Perceived self-efficacy of licensed counselors to provide substance abuse counseling.
Self-efficacy theory is a construct derived from Bandura's (1977) social cognitive theory (SCT). Social cognitive theorists believe people set their own goals and standards and control their learning and behavior. Counselors who use an SCT approach do not view people as reactive organisms shaped by environmental forces; rather, they perceive people as having the ability to self-organize, be proactive, self-reflect, and self-regulate (Pajares, 2002). According to the SCT perspective, human functioning is viewed as the product of personal, behavioral, and environmental influences (Bandura, 1986; Pajares, 2002). On the basis of this belief, Bandura (1986) created the concept of reciprocal determinism. Bandura maintained that personal, behavioral, and environmental influences all create an interaction that causes triadic reciprocality--the reciprocal nature of the personal, behavioral, and environmental determinants of human functioning.
Bandura (1977) stated that self-efficacy beliefs are people's judgments of their capabilities to organize and carry out courses of action required to attain specific types of performances. In conjunction with Bandura's definition of self-efficacy, Larson et al. (1992) defined counselor self-efficacy (CSE) as a counselor's judgment about his or her capabilities to effectively counsel a client in the near future. CSE beliefs are important in understanding how people feel, think, motivate themselves, and behave. Consequently, CSE is positively correlated to a counselor's training level and experience (Johnson, Baker, Kopala, Kiselica, & Thompson, 1989; Larson et al., 1992; Rushlau, 1998). Given the relationship between training and CSE, the purpose of the present study was to investigate the relationship of substance abuse training to CSE. In the following section, we expand on the concept of self-efficacy.
Counselor Development and Self-Efficacy
Over the past 2 decades, counselor educators explored how self-efficacy beliefs affect the development of counselors and counselors-in-training. Early research on self-efficacy examined more simplistic and discrete behaviors rather than complex sets of skills in varying situations (Johnson et al., 1989; Sharpley & Ridgway, 1993). More recently, researchers began exploring a variety of variables that may affect CSE (Cashwell & Dooley, 2001; Daniels & Larson, 2001; Tang, Addison, LaSure-Bryant, Norman, & Stewart-Sicking, 2004). Tang et al. (2004) used Friedlander and Snyder's (1983) Self-Efficacy Inventory to explore factors that influence counseling students' self-efficacy. The researchers examined how age, prior work experience, number of courses taken, and number of internship hours interacted with CSE. The length of internship hours and prior related work experience were positively correlated with counseling students' self-efficacy.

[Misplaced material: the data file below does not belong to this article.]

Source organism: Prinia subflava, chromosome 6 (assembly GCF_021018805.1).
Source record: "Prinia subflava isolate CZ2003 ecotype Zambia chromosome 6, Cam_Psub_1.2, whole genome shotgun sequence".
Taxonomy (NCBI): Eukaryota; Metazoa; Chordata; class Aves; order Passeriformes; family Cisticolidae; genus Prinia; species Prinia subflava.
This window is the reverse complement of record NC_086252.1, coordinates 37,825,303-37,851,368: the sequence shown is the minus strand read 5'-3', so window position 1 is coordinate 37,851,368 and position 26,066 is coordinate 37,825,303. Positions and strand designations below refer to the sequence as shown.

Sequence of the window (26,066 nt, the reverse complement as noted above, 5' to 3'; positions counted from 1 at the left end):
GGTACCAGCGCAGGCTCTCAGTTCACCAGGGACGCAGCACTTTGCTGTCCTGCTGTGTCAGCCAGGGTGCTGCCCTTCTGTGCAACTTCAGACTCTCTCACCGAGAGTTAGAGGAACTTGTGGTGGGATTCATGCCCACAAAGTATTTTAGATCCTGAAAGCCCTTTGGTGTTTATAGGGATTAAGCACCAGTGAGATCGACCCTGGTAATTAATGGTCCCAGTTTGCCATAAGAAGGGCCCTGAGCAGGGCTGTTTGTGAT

Training Needs in Substance Abuse Counseling
Substance abuse continues to be one of the most prevalent public health issues in the United States. Substance abuse does not discriminate with respect to age, religion, income, ethnicity, geography, or profession (Stevens & Smith, 2001). Annually, substance abuse costs the United States $67 billion in crime, lost work productivity, foster care, and other social issues (McLellan, Lewis, O'Brien, & Kleber, 2000). According to Morgan and Toloczko (1997), trained professionals can be invaluable resources in confronting this critical social problem. Crozier and Gressard (2005) argued that the delivery of effective and comprehensive substance abuse education and interventions requires comprehensively trained and effective professionals.
Researchers have documented the need for adequate substance abuse training among mental health professionals (Carroll, 2000; Cellucci & Vik, 2001; Chappel & Lewis, 1997; Harwood, Kowalski, & Ameen, 2004; Lubin, Brady, Woodard, & Thomas, 1986; Madson, Bethea, Daniel, & Necaise, 2008; McLellan, Carise, & Kleber, 2003; Montgomery, 1993; Moos, 2003; Moos, Finney, Federman, & Suchinsky, 2000; Morgan & Toloczko, 1997). Celluci and Vik's (2001) study found that 89% of 144 psychologists in Idaho had contact with those who abuse substances, yet most of them rated their graduate training as inadequate preparation for practice. Renner (2007) reported that psychiatrists have not been adequately trained to care for individuals who present with substance use disorders. Although multiple groups of mental health professionals have noted the lack of substance abuse training as a concern, the presented study focused on the need for substance abuse training among licensed counselors (Carroll, 2000; Celluci & Vik, 2001; Chappel & Lewis, 1997; Harwood et al., 2004; Madson et al., 2008; Montgomery, 1993; Morgan & Toloczko, 1997; Selin & Svanum, 1981).